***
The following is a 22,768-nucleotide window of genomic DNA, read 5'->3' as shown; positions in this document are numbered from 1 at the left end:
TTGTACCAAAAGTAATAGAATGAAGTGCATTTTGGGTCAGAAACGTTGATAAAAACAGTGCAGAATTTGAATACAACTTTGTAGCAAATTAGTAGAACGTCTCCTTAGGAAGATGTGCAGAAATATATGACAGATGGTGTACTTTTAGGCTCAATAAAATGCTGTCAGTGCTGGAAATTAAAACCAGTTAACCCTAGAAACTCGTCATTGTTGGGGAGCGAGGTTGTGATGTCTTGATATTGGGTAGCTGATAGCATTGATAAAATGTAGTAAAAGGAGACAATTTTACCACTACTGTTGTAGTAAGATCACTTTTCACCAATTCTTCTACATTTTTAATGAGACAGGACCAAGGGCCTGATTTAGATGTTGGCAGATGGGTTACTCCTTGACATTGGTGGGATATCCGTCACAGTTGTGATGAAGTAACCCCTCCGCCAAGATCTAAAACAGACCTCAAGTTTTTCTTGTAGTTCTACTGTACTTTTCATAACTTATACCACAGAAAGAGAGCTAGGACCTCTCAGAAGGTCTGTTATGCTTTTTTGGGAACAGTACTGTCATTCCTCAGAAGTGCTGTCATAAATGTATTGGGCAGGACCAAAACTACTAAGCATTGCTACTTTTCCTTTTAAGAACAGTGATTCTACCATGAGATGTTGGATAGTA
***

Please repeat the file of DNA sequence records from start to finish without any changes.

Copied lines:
The following is a 22,768-nucleotide window of genomic DNA, read 5'->3' as shown; positions in this document are numbered from 1 at the left end:
TTGTACCAAAAGTAATAGAATGAAGTGCATTTTGGGTCAGAAACGTTGATAAAAACAGTGCAGAATTTGAATACAACTTTGTAGCAAATTAGTAGAACGTCTCCTTAGGAAGATGTGCAGAAATATATGACAGATGGTGTACTTTTAGGCTCAATAAAATGCTGTCAGTGCTGGAAATTAAAACCAGTTAACCCTAGAAACTCGTCATTGTTGGGGAGCGAGGTTGTGATGTCTTGATATTGGGTAGCTGATAGCATTGATAAAATGTAGTAAAAGGAGACAATTTTACCACTACTGTTGTAGTAAGATCACTTTTCACCAATTCTTCTACATTTTTAATGAGACAGGACCAAGGGCCTGATTTAGATGTTGGCAGATGGGTTACTCCTTGACATTGGTGGGATATCCGTCACAGTTGTGATGAAGTAACCCCTCCGCCAAGATCTAAAACAGACCTCAAGTTTTTCTTGTAGTTCTACTGTACTTTTCATAACTTATACCACAGAAAGAGAGCTAGGACCTCTCAGAAGGTCTGTTATGCTTTTTTGGGAACAGTACTGTCATTCCTCAGAAGTGCTGTCATAAATGTATTGGGCAGGACCAAAACTACTAAGCATTGCTACTTTTCCTTTTAAGAACAGTGATTCTACCATGAGATGTTGGATAGTA